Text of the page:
New Report Shares How The Millionaire Tax Could Decide the Future of Education in the Commonwealth

For Immediate Release: April 4, 2022

BOSTON, MA – The state has made a number of commitments to improve education, particularly in low-income communities, but has yet to solidify long-term funding for these promises. A Millionaire Tax is Necessary to Advance Critical Education Investments in Mass., a new report from the Massachusetts Budget and Policy Center (MassBudget), details how an upcoming ballot initiative – the Millionaire Tax also known as the Fair Share Amendment (FSA) – could advance and sustain groundbreaking investments in education. 

Our education system lacks the levels of state investment necessary to guarantee equity, quality, and affordability from early care through college, and the COVID-19 pandemic has only made matters worse. Despite significant COVID relief funds over the past several years, the report shows that the millionaire tax could:

  • Bolster support for struggling early care and education (ECE) centers that need over $700M immediately according to a recent legislative commission, 
  • Generate enough revenue to fund the state’s $1.5 billion multi-year plan to revamp funding for K-12 schools, and 
  • Alleviate pressures facing students and families in public higher education as costs continue to rise. 

Federal relief funding has helped avert education cuts and added significant services during the pandemic. However, these funds are too short-term to meet the Commonwealth’s ongoing promises to improve education. Without long-term solutions, temporary funding will run out in a couple of years which could particularly destabilize ECE centers and higher education campuses across Massachusetts as well as the broader economy. 

“Relief funding helped keep us afloat, but the education challenges and opportunities we face call for permanent solutions,” says Colin Jones, Senior Policy Analyst at MassBudget and author of the report. “To ensure real, lasting change for students and families we have to seize the moment and find the revenue we need for years to come. Inaction would harm every student in Massachusetts, especially those who most need our support.”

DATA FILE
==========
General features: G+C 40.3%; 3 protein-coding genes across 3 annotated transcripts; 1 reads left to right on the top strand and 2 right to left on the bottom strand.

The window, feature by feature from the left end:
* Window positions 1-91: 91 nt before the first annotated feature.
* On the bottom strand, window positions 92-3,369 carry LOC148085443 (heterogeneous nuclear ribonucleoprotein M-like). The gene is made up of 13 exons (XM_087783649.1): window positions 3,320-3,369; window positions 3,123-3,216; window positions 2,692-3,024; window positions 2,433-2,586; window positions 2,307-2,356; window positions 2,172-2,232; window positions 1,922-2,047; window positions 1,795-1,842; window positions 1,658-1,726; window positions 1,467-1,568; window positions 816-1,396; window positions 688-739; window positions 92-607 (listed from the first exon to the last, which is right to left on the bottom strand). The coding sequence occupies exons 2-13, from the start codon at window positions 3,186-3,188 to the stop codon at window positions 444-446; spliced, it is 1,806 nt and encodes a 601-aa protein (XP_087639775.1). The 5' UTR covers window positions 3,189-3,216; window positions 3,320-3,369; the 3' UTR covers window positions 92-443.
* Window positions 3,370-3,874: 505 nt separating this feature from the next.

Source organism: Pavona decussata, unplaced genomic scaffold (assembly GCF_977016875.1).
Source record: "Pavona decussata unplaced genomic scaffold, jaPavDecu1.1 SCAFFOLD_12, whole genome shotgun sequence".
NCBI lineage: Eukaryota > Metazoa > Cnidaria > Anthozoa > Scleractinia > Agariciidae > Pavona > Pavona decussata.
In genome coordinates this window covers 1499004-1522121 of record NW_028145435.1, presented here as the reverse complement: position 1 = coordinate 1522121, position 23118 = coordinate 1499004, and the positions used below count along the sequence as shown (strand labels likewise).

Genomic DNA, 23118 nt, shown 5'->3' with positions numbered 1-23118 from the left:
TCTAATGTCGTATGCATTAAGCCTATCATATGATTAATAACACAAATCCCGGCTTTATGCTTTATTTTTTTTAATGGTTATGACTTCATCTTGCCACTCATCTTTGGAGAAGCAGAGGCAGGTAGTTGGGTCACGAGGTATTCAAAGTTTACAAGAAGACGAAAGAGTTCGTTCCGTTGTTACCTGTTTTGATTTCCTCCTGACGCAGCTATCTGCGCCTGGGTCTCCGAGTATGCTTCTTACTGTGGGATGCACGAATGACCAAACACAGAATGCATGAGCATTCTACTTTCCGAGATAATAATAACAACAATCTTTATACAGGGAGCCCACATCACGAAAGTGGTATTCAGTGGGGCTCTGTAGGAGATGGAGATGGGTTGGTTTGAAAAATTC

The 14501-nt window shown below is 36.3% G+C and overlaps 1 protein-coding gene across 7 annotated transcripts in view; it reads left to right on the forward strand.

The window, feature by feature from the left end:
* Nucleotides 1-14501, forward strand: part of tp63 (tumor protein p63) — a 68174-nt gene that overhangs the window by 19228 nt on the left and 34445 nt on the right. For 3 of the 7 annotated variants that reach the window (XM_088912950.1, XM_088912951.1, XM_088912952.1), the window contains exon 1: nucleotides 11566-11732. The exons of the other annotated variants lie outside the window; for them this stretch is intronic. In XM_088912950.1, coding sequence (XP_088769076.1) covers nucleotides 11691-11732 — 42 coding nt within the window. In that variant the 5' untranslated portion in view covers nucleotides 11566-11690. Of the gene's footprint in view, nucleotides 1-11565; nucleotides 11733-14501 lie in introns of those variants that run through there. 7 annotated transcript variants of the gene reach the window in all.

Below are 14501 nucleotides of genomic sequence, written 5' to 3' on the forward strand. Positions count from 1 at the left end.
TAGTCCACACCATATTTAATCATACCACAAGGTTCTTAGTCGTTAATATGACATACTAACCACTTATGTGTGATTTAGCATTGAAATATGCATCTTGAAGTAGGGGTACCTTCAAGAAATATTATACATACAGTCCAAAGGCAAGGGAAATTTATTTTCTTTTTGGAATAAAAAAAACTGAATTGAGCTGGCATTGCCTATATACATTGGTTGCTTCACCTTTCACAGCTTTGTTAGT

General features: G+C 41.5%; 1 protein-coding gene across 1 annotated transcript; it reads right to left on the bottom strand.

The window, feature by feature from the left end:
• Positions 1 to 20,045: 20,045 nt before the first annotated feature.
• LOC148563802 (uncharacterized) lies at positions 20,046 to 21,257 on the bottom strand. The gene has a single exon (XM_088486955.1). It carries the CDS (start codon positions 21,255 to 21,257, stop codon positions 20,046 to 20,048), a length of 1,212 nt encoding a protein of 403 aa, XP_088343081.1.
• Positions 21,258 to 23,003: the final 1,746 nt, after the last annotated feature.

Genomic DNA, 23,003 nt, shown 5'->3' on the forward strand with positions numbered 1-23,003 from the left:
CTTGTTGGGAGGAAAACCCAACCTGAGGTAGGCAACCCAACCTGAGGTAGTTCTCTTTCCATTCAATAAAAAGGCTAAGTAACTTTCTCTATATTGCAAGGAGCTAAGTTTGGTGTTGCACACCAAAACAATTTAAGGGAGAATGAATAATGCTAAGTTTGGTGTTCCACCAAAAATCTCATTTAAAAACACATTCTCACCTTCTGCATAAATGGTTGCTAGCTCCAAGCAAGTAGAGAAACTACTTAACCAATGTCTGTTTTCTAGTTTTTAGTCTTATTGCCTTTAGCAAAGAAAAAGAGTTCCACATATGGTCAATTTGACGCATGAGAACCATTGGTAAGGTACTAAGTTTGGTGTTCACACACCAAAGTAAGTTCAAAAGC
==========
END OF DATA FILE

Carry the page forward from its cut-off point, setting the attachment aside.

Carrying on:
Increasing the quality and equity in K-12 schools, making early education and care accessible and affordable, and supporting higher education campuses to their potential all require long-term revenue. Although the state has yet to outline how it will secure crucial revenues, this November Massachusetts voters will have the opportunity to take matters into their own hands at the ballot. If passed, this millionaire tax would provide roughly $1 to $2 billion annually in additional state funding for education and transportation. Revenue from the millionaire tax will support education at every level including initiatives to increase access to ECE funds, improving K-12 schools, and creating opportunities for students to pursue higher education without taking on massive debt. 

“The state has made important promises to improve education, but, without sustainable funding, it could become wishful thinking,” says Jones. “Passing the millionaire tax will not only reverse years of chronic under-resourcing, it will pave the way for us to make bold, innovative investments that haven’t yet been possible.”

Click here to learn more about the Fair Share Amendment and how it will equitably fund a bright future for every community in the Commonwealth.

Key staff related to this initiative are available for additional questions or comments upon request. 

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Contact Information: 
Reginauld Williams, Communications Director, 
617-426-1228 x102, rwilliams@massbudget.org

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